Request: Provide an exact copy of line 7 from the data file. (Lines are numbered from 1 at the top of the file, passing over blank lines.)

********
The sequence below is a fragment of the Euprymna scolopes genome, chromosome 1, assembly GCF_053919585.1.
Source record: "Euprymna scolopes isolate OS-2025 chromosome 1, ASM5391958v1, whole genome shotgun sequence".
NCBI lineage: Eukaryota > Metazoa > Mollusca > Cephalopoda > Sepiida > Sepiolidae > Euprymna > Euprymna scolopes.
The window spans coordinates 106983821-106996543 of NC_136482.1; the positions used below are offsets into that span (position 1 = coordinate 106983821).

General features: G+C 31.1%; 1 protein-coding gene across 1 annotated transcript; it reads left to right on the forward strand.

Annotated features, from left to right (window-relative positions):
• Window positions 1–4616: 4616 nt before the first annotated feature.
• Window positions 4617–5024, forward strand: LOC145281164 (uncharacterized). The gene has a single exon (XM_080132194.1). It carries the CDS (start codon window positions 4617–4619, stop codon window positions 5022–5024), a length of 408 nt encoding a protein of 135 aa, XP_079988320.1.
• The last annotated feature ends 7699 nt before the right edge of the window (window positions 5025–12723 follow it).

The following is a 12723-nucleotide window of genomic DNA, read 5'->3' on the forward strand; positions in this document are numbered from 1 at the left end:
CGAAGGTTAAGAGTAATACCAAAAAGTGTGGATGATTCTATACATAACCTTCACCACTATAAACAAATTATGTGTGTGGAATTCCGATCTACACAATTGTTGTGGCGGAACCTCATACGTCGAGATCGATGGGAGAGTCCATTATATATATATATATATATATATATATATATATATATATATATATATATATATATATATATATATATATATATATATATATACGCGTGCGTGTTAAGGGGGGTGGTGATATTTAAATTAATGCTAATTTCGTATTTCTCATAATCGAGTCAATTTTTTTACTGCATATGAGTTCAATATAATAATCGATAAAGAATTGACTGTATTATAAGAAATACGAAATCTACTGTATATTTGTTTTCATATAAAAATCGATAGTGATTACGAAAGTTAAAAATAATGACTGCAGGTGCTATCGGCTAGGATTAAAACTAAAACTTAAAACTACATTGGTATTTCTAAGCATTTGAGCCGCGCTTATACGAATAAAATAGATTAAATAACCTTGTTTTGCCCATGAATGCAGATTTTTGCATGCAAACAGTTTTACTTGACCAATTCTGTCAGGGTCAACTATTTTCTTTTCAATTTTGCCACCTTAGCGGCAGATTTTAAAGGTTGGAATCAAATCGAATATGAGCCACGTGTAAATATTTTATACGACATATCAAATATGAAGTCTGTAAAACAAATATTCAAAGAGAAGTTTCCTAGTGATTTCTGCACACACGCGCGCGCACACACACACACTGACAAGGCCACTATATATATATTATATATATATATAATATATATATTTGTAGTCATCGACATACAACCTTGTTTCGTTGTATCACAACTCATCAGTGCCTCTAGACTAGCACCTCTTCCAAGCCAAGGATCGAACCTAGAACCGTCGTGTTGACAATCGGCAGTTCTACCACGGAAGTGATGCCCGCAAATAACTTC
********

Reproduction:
• Window positions 1–4616: 4616 nt before the first annotated feature.